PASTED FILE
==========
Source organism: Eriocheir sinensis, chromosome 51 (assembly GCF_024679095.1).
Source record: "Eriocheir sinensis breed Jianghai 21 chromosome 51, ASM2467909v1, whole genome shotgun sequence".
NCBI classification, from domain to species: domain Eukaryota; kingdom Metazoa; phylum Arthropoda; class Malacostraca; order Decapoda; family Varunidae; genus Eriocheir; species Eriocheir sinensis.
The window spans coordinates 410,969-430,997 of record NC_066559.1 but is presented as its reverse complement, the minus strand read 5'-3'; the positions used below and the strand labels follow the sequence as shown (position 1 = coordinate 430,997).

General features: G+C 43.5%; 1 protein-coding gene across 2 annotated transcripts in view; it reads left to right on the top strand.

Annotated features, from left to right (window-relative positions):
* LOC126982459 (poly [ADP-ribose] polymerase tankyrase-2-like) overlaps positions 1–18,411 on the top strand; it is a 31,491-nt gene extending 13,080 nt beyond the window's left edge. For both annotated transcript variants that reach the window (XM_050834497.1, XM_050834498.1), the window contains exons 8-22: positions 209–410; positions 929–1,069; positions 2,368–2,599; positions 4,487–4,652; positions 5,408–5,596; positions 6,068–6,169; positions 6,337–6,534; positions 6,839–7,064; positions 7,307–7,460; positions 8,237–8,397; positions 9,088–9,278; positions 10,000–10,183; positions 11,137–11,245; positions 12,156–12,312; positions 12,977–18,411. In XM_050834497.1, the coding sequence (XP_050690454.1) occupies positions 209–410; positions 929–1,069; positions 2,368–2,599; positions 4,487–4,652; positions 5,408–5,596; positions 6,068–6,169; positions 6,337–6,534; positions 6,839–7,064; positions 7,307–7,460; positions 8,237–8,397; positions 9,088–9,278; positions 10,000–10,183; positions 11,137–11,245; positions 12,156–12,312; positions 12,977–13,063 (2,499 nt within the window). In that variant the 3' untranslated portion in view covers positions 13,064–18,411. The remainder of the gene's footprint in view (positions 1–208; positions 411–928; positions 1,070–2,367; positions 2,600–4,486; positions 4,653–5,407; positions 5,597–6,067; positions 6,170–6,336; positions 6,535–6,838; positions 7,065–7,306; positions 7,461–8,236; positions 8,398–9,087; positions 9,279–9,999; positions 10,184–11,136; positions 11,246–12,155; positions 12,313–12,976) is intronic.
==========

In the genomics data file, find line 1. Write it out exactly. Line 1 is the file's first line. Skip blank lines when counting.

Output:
Source organism: Eriocheir sinensis, chromosome 51 (assembly GCF_024679095.1).